David @iRetiredYoung | November 29,2023
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Even when early retirement is great, it still makes sense to pause for a moment and see if some tweaks could be useful.
That’s the case for me now. I retired seven years ago, when I was forty-seven, and I love it. None of the concerns I had at the start, such as, would I be bored, would the finances work, would I be lonely, have come to pass. In fact, if the next seven years of my early retirement were to be the same as the first seven, I’d have little to complain about.
But just because something is good, doesn’t mean it should always stay the same, and doesn’t mean it can’t benefit from some new thinking. Maybe good can become even better. When things aren’t working, it’s obvious to think of making a change, but when things are going well, our instinct isn’t usually to consider doing things differently.
My wife, Sally, gets annoyed when I think like this. She prefers, “if it isn’t broken, don’t fix it”. If I run a marathon and get a new personal best time, it frustrates her when I say, “I’m pleased, but maybe if I’d done this or that thing, perhaps I could have been a little faster.” She rolls her eyes in exasperation. I, on the other hand, think that trying to make things better is a good attribute.
So, after seven good years of early retirement, are there any changes that might make it even better? Here are some of the areas I’m starting to think about:
Relaxing my fixation on routine and targets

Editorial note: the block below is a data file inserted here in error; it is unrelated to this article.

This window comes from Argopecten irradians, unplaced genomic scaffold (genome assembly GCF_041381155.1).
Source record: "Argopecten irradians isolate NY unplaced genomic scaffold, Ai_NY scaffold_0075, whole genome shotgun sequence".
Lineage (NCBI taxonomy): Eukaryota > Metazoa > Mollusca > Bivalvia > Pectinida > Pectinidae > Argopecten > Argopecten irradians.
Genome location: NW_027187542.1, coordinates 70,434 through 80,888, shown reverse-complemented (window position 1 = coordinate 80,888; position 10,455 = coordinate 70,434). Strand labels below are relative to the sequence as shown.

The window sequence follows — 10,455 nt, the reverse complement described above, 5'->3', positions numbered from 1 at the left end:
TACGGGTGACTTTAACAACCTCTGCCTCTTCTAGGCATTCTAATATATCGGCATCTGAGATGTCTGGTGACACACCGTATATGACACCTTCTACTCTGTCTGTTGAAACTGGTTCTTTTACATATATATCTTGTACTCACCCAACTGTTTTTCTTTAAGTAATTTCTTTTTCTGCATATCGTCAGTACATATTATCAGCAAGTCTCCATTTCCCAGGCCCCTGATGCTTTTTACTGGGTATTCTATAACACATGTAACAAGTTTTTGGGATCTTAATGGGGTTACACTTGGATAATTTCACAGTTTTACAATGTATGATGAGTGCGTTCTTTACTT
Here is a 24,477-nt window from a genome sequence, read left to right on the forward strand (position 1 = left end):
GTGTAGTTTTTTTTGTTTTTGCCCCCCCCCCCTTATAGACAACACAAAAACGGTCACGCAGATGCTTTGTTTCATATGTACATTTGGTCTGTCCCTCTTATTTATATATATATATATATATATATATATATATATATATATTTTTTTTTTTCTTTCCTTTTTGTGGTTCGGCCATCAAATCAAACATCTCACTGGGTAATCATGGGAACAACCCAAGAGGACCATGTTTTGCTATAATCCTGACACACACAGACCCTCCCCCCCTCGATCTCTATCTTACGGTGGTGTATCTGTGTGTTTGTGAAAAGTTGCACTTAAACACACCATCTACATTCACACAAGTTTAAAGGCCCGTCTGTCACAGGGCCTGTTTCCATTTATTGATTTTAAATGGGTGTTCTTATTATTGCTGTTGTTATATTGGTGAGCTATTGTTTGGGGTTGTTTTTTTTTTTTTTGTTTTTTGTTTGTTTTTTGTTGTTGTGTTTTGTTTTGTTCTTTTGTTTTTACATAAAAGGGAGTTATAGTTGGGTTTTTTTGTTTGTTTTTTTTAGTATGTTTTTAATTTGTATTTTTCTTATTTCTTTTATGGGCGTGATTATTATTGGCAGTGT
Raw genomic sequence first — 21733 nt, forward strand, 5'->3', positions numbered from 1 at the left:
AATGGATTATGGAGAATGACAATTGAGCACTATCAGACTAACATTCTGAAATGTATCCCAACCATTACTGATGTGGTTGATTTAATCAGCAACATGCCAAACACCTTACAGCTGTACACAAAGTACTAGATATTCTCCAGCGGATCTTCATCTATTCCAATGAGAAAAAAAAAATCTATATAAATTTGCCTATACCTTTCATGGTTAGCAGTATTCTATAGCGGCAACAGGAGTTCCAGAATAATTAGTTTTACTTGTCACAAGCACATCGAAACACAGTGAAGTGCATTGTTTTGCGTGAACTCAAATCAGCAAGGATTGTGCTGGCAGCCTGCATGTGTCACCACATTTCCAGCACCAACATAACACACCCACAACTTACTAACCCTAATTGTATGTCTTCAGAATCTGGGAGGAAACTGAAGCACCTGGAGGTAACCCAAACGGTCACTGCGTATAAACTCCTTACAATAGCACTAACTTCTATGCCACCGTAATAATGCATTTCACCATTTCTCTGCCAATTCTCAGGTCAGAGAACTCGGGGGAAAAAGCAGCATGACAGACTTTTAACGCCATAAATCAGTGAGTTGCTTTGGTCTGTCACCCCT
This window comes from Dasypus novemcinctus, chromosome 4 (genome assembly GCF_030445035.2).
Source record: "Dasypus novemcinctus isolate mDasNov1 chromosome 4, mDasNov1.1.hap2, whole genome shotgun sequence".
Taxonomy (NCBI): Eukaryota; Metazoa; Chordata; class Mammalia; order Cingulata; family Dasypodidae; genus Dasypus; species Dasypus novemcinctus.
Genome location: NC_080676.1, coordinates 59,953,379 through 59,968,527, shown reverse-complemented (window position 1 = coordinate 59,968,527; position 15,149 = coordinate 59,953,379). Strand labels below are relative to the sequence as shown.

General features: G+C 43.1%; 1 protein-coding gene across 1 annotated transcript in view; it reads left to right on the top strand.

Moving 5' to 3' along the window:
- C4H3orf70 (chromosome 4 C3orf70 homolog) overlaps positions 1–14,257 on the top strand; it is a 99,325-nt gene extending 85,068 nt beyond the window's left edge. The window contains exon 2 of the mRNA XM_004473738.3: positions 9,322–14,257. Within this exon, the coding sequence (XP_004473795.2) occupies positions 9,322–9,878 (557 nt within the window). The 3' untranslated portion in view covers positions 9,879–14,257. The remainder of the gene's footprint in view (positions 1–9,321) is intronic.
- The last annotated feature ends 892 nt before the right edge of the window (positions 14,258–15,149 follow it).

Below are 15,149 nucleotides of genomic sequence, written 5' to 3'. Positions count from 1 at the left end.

I’ve often written about my routines and my target/goal setting, and still believe they are key tools that help make my early retirement a success. They give my life good structure and stop me being lazy, so I’m not about to ditch them. However, maybe I can be too fixated on them, doing something simply because it’s on my list rather than because it’s the best thing to do at that time. Could taking a more relaxed approach be better? This might sound simple, but it’s quite a shift – routines and targets have been a cornerstone of the first seven years of my retirement, as well as the almost thirty years of my working life before that.
Should I continue with my blog?
I’ve loved doing my blog. It’s something I’ve enjoyed, and an activity which takes more time than you might imagine. Through it, I’ve physically met up with people in the USA, Australia, Thailand, the UAE, and France, and corresponded with many more through the comments or by email. I never imagined the sense of community I’d find in it. Having a blog has encouraged me to think of new subjects, to think about things differently, and to delve more deeply into some topics. However, after seven years (this is post number 320), I’m not sure how much more I have to say about financial independence and retiring early. I want to continue to “think in ink”, something I’ve found to be fun and rewarding, but I’m questioning whether I should continue this via my blog or through some other method.
Growing my community
My previous post was about how I could use the Blue Zones Power 9: Lifestyle Habits of the World’s Healthiest, Longest-Lived People as a retirement model. One of the Blue Zones lifestyle habits that I want to think more about is community. I consider myself an introvert who puts a good amount of effort into trying to push through/disguise this. I’m not a loner, but I am comfortable in my own company, and I don’t need a lot of friends. I could stick with the “if it’s not broken, don’t fix it” ethos, but the more I think about it, the more I believe that life could be even better if I can grow my community. This is an easy thing to say, but probably harder to do.
This is a work in progress for me, and I’m thinking of evolution rather than revolution. As I said, my retirement life is pretty great, and the easiest thing would be to keep things the same. However, that might mean missing out on something even better. I haven’t yet figured out the answers, but I do believe that taking a pause to think about them is a good way to ensure I get the most out of my early retired life.